Frantz Omar Fanon (//, US: //; French: [fʁɑ̃ts fanɔ̃]; 20 July 1925 – 6 December 1961), also known as Ibrahim Frantz Fanon, was a French West Indian psychiatrist and political philosopher from the French colony of Martinique (today a French department). His works have become influential in the fields of post-colonial studies, critical theory and Marxism. As well as being an intellectual, Fanon was a political radical, Pan-Africanist, and Marxist humanist concerned with the psychopathology of colonization and the human, social, and cultural consequences of decolonization.
|Born||20 July 1925|
|Died||6 December 1961 36) (aged|
Bethesda, Maryland, U.S.
|Alma mater||University of Lyon|
|Black Skin, White Masks; The Wretched of the Earth|
|Decolonization and Postcolonialism, revolution, psychopathology of colonization, racism|
|Double consciousness, colonial alienation, To become black|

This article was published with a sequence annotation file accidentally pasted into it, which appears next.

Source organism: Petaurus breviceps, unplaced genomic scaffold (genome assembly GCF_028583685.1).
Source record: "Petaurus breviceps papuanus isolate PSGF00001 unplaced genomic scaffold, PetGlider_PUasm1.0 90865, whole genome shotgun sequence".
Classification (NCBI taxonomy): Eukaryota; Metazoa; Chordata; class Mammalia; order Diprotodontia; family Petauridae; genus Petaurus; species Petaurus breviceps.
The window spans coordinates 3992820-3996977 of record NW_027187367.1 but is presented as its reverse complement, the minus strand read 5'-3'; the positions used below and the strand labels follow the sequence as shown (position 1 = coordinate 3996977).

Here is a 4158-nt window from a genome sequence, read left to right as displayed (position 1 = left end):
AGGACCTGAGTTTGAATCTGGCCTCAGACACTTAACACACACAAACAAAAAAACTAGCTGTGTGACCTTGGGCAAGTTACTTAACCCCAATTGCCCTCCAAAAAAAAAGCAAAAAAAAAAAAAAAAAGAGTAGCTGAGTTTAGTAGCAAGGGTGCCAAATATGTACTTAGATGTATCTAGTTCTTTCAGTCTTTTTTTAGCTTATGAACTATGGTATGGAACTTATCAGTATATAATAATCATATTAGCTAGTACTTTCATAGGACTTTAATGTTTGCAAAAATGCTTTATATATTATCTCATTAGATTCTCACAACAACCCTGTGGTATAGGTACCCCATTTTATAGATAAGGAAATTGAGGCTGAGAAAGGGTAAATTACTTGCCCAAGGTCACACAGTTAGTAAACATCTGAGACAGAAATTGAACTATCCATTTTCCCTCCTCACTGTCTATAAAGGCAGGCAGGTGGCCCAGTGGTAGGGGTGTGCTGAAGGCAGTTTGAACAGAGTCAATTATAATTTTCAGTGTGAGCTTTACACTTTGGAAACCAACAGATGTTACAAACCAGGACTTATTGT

For more than five decades, the life and works of Frantz Fanon have inspired national-liberation movements and other radical political organizations in Palestine, Sri Lanka, South Africa, and the United States. He formulated a model for community psychology, believing that many mental-health patients would do better if they were integrated into their family and community instead of being treated with institutionalized care. He also helped found the field of institutional psychotherapy while working at Saint-Alban under Francois Tosquelles and Jean Oury.
Fanon published numerous books, including The Wretched of the Earth (1961). This influential work focuses on what he believed is the necessary role of violence by activists in conducting decolonization struggles.